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Right now, I'm doing the following to request a cert from a CEP server:

  • Open gpedit.msc
  • Under Computer Configuration > Windows Settings > Security Settings > Public Key Policies, double click "Certificate Services Client - Certificate Enrollment Policy"
  • Enable
  • Enter the CEP URI
  • Switch to Username/Password authentication
  • Validate (Provide Creds)
  • Open MMC, and import Certificates snap in
  • Go to Certificates > Personal
  • Right-Click > Request New Certificate
  • Enter "more information" (CN, DNS Name, etc.)
  • Provide Creds

After this I have a cert from the CEP; however, this is a painful process to do manually. Is there any way to automate this in Server 2008 (and 2012)? All information that I can find about this tells how to install the CEP services to make a server an enrollment policy server (nothing about actually requesting a new cert, or enabling it on the client side). Is it possible to automate this?

It looks like this process adds a lot of data under HKEY_LOCAL_MACHINE\SOFTWARE\Policies\Microsoft\Cryptography. Can I manually add this (and spoof a GUID/ServiceID)?

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    Not to discourage your enthusiasm, as I also like to POWERSHELL ALL THE THINGS!!!!!! but the group policy cmdlets are still absolutely horrid, and the PKI cmdlets are much improved in v4 over v3, so... :( However, I do find this 3rd party PKI module for PowerShell module useful, and it may take some of the manual pain out what you're trying to do. – HopelessN00b Dec 16 '14 at 1:29
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I presume your certificate requests are made using a template. If that's the case then use the Public Key Policies/Certificate Services Client - Auto-Enrollment Settings GPO to enforce auto enrollment. You'll also want to ensure the template ACL has Enroll and AutoEnroll marked for either domain computers or domain users (or whatever acl object, depending on the intended audience) There's a user config and computer config policy to leverage depending on whether or not it's a machine cert or user cert you're trying to push. Enrollment begins as soon as when the policy is pushed (usually about 15 minutes) after the GPO is linked and enforced.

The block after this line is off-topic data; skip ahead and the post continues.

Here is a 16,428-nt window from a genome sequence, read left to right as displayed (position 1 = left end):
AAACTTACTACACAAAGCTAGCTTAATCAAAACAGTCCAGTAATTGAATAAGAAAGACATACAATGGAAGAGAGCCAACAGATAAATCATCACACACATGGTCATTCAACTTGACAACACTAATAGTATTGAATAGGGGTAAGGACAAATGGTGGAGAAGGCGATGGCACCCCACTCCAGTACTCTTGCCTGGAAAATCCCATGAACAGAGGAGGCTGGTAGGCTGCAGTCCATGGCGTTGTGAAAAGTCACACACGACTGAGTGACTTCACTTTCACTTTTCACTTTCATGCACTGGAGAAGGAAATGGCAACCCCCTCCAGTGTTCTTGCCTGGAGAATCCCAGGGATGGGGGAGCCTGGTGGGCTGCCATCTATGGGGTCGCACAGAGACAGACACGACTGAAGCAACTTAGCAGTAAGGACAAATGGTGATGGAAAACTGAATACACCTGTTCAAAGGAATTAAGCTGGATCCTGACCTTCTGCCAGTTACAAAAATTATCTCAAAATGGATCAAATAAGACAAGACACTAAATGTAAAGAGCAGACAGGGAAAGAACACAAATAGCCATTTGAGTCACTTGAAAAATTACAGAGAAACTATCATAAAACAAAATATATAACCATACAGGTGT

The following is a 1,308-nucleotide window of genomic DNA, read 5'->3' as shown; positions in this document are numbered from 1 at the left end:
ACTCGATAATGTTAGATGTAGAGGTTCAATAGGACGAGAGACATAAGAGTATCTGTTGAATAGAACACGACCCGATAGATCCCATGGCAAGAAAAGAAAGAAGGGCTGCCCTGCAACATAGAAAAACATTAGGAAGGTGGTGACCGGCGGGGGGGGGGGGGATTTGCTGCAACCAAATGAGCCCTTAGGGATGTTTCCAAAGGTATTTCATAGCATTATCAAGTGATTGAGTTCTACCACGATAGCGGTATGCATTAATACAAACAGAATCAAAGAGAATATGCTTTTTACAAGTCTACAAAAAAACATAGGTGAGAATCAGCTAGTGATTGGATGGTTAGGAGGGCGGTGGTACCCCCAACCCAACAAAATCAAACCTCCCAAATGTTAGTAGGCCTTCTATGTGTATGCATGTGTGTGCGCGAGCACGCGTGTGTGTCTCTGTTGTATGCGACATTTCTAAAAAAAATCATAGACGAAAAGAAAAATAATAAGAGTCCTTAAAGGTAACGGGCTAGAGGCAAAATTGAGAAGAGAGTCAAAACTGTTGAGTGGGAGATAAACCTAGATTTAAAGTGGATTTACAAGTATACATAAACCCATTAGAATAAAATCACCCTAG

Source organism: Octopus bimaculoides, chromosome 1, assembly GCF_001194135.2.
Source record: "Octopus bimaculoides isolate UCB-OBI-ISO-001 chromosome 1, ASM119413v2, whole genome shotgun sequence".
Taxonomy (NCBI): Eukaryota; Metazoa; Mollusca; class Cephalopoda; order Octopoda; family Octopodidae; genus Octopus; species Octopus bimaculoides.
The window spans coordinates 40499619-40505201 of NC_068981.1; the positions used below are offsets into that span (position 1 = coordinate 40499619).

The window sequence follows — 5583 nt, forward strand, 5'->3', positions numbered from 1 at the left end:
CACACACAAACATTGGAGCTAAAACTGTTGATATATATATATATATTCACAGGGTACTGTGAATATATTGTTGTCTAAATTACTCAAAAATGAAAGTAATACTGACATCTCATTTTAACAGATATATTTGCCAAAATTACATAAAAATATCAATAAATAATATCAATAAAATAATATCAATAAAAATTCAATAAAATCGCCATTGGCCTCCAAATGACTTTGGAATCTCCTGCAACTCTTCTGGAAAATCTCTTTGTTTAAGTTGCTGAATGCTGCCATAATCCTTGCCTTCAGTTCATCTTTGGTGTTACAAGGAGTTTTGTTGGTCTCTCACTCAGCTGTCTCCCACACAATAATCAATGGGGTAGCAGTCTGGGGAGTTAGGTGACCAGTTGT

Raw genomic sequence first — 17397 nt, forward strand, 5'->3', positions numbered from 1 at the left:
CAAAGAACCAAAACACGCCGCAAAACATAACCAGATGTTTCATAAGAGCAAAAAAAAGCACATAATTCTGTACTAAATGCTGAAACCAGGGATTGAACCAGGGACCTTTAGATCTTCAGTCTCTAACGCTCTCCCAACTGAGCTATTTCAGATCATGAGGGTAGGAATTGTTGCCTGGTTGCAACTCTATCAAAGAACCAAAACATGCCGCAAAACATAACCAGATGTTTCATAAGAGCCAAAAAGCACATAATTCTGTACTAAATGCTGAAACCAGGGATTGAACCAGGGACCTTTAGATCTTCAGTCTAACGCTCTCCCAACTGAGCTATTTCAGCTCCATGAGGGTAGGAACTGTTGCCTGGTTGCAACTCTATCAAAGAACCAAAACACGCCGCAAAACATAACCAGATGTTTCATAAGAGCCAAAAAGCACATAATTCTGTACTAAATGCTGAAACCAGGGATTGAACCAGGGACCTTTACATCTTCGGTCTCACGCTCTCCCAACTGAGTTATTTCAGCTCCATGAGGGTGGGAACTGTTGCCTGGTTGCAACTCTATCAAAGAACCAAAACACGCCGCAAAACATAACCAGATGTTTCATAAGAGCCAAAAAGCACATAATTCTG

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    Well, duh. I got so hung up on the PowerShell part, I totally blanked on the fact that I've set up many, many GPOs to automate certificate enrollment for many years. D'oh! Good catch. – HopelessN00b Dec 17 '14 at 22:40
  • This is definitely an option (probably the best option), but I would prefer to set a local group policy setting.. is this possible? – EGr Dec 18 '14 at 20:35
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    @EGr why in the world would you want to do that? – MDMoore313 Dec 18 '14 at 20:50
  • @HopelessN00b I did the same thing, however it would be cool to have a powershell way to do it for troubleshooting purposes at the very least, so it's still a pretty good question. – MDMoore313 Dec 18 '14 at 20:51
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This is the process I have used on Windows 2012 R2 and higher. All PowerShell code was run from an elevated PowerShell prompt. Complete automation is left as an exercise for the user.

Prerequisite

Ensure that you have a Template on your Certificate Server that has the "Supply in the request" radio button selected in the Subject tab. Because this is not an AD machine, the certificate server cannot adequately query Active Directory for the information.

Export the Root

Export the Trusted Root Certification Authority Certificate on your Certificate Server and then copy that certificate file to your Target Server

certutil --% -ca.cert <name of certificate file>

Trust the Root

Import that certificate to the Trusted Root Certification Authority on your Target Server

$PathToCertificate=<name of certificate file>
$RootCertificate=Get-PfxCertificate -FilePath $PathToCertificate
$AlreadyExists=Get-ChildItem -Path "Cert:\LocalMachine\Root" | Where-Object { $_.Thumbprint -eq $RootCertificate.Thumbprint }
if ($AlreadyExists -eq $null) { Import-Certificate -CertStoreLocation "Cert:\LocalMachine\Root" -FilePath $PathToCertificate }